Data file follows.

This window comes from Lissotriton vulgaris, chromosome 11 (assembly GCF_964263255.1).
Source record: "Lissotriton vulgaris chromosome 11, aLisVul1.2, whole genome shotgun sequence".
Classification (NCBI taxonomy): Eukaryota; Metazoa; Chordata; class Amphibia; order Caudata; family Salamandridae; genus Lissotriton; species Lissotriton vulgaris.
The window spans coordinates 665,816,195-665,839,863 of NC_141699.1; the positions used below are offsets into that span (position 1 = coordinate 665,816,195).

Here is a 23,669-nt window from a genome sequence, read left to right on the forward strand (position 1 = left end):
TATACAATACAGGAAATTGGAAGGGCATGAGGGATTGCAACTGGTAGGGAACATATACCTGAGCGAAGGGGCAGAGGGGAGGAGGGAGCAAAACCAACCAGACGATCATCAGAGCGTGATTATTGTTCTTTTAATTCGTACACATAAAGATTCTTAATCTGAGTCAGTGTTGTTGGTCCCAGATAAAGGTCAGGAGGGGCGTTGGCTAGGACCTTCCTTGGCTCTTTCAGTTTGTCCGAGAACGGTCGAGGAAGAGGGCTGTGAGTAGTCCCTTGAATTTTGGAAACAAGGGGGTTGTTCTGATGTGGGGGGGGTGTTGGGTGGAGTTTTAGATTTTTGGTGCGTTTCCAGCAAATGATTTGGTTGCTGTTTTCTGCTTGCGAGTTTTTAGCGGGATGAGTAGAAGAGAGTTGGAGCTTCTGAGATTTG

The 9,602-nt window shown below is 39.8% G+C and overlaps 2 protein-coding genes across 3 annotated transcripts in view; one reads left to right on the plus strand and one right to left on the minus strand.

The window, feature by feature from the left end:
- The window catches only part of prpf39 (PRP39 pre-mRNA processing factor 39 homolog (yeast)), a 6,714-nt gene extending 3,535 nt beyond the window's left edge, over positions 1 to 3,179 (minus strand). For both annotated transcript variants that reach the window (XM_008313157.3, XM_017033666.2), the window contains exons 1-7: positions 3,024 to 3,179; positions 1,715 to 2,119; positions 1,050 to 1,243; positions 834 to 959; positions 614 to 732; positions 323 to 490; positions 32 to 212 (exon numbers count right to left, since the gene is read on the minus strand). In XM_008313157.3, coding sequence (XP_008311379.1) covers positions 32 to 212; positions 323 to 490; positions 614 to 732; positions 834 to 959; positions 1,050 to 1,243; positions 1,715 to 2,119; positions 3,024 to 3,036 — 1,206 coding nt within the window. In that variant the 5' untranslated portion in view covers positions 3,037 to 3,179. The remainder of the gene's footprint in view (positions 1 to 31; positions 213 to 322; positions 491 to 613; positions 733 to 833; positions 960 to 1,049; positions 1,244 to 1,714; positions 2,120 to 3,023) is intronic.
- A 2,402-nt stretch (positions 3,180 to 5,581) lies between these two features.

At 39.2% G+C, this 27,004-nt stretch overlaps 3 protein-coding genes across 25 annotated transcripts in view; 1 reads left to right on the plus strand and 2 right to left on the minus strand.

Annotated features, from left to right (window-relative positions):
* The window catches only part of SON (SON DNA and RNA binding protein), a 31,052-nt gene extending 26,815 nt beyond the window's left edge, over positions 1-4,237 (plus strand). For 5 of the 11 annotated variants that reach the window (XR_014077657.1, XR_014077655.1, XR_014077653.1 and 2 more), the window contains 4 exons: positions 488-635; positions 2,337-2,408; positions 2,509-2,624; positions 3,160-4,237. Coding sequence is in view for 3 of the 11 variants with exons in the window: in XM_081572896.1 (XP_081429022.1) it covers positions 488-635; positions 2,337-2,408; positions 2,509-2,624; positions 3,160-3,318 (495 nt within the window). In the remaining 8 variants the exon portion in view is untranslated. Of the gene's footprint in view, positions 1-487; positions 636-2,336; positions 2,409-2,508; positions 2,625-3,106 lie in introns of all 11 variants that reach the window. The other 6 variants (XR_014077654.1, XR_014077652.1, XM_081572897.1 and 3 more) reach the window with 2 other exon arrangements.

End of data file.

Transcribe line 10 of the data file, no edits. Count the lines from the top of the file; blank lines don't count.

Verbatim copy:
- A 2,402-nt stretch (positions 3,180 to 5,581) lies between these two features.